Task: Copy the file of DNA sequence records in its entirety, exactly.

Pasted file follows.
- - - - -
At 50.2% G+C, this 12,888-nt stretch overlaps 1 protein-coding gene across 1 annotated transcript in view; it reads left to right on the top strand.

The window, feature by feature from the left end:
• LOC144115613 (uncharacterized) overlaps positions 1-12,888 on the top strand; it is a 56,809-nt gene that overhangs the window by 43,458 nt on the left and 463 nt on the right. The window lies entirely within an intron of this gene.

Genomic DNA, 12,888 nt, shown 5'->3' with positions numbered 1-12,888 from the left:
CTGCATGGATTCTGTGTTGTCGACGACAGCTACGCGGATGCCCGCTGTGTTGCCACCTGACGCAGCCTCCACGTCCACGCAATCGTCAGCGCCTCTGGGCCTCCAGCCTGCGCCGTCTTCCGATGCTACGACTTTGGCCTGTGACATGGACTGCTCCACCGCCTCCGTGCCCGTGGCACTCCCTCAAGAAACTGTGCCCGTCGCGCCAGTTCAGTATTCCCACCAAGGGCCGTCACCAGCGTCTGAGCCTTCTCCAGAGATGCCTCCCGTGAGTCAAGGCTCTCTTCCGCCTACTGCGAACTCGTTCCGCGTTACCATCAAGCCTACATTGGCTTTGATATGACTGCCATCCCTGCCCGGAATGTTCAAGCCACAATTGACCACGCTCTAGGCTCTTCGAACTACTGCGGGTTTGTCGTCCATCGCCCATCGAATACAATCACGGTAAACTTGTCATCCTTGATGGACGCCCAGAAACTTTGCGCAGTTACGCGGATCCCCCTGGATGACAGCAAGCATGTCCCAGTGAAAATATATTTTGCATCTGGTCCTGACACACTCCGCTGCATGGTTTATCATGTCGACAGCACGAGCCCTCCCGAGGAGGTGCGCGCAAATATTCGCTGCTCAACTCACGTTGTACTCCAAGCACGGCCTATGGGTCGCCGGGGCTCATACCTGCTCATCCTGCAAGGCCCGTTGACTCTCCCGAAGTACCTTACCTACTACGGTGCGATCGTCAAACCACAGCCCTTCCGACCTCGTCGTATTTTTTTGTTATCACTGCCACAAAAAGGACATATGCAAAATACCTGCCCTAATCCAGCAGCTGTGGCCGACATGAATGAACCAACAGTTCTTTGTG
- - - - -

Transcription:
At 50.2% G+C, this 12,888-nt stretch overlaps 1 protein-coding gene across 1 annotated transcript in view; it reads left to right on the top strand.

The window, feature by feature from the left end:
• LOC144115613 (uncharacterized) overlaps positions 1-12,888 on the top strand; it is a 56,809-nt gene that overhangs the window by 43,458 nt on the left and 463 nt on the right. The window lies entirely within an intron of this gene.

Genomic DNA, 12,888 nt, shown 5'->3' with positions numbered 1-12,888 from the left:
CTGCATGGATTCTGTGTTGTCGACGACAGCTACGCGGATGCCCGCTGTGTTGCCACCTGACGCAGCCTCCACGTCCACGCAATCGTCAGCGCCTCTGGGCCTCCAGCCTGCGCCGTCTTCCGATGCTACGACTTTGGCCTGTGACATGGACTGCTCCACCGCCTCCGTGCCCGTGGCACTCCCTCAAGAAACTGTGCCCGTCGCGCCAGTTCAGTATTCCCACCAAGGGCCGTCACCAGCGTCTGAGCCTTCTCCAGAGATGCCTCCCGTGAGTCAAGGCTCTCTTCCGCCTACTGCGAACTCGTTCCGCGTTACCATCAAGCCTACATTGGCTTTGATATGACTGCCATCCCTGCCCGGAATGTTCAAGCCACAATTGACCACGCTCTAGGCTCTTCGAACTACTGCGGGTTTGTCGTCCATCGCCCATCGAATACAATCACGGTAAACTTGTCATCCTTGATGGACGCCCAGAAACTTTGCGCAGTTACGCGGATCCCCCTGGATGACAGCAAGCATGTCCCAGTGAAAATATATTTTGCATCTGGTCCTGACACACTCCGCTGCATGGTTTATCATGTCGACAGCACGAGCCCTCCCGAGGAGGTGCGCGCAAATATTCGCTGCTCAACTCACGTTGTACTCCAAGCACGGCCTATGGGTCGCCGGGGCTCATACCTGCTCATCCTGCAAGGCCCGTTGACTCTCCCGAAGTACCTTACCTACTACGGTGCGATCGTCAAACCACAGCCCTTCCGACCTCGTCGTATTTTTTTGTTATCACTGCCACAAAAAGGACATATGCAAAATACCTGCCCTAATCCAGCAGCTGTGGCCGACATGAATGAACCAACAGTTCTTTGTG